With the game’s story lasting no more than an afternoon of play, Purple Lamp has tacked on a rudimentary horde mode that doesn’t really serve a purpose beyond a momentary distraction. I didn’t get to test it online as either the servers weren’t up or nobody was playing, though it was a short-lived couch co-op experience and will be a likely afterthought for most.
Though most of Rehydrated feels out of date, its clear triumph is in its presentation. As far as remakes go, Purple Lamp has lovingly recreated this entire game from the first line of code and it’s really a tremendous effort to recapture the original game’s aesthetic without compromise. Battle for Bikini Bottom is an experience of the small details, from shrivelled Spongebob languishing in Sandy’s treedome to the Spongebob’s many meme faces. Rehydrated is a complete catalogue of Nickelodeon’s biggest icon and everything that he’s touched in the pop-culture spectrum. The game did offer up an issue for every wry grin it gifted me, it’s pretty rough around the edges at times. There are a lot of bugs and glitches that occur, some insignificant like stretched pixel lines pinging off of character models and others more so—I’d often get stuck in the geometry or get turned up parallel to the ground.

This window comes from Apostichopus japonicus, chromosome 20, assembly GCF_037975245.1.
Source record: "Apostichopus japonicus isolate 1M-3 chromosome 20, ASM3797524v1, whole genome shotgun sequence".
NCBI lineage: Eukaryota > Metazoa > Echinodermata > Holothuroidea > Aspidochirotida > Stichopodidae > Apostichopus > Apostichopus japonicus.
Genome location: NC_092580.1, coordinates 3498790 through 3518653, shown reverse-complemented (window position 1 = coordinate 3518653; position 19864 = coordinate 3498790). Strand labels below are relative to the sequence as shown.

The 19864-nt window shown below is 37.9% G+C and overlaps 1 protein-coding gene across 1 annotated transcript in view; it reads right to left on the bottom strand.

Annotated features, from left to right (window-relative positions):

Through a lot of love and care from Purple Lamp, remains faithful to the game people loved two generations ago. Plus, it’s impossible to feel aggrieved when the stage theme “Downtown Bikini Bottom” slaps as hard as it does. It’s sentimentality alone that pilots the experience and, whether it’s hindsight bias or not, Battle for Bikini Bottom doesn’t feel like the groundbreaking cult hit it once did, though, for a budget price, Rehydrated is an ultimately low-risk investment.
THE XBOX ONE VERSION OF THIS GAME WAS TESTED FOR THE PURPOSE OF THIS REVIEW. A DIGITAL REVIEW CODE WAS PROVIDED BY THE PUBLISHER.
Battle for Bikini Bottom, despite offering a fair bit of fun, is a testament of antiquated design and, for better or worse, feels entirely like the game you remember from your childhood. There’s certainly a fun afternoon to be had ruining Plankton’s plot to rule Bikini Bottom while spotting the show’s many references with a keen eye, though ultimately Rehydrated is D.O.A.—dry on arrival.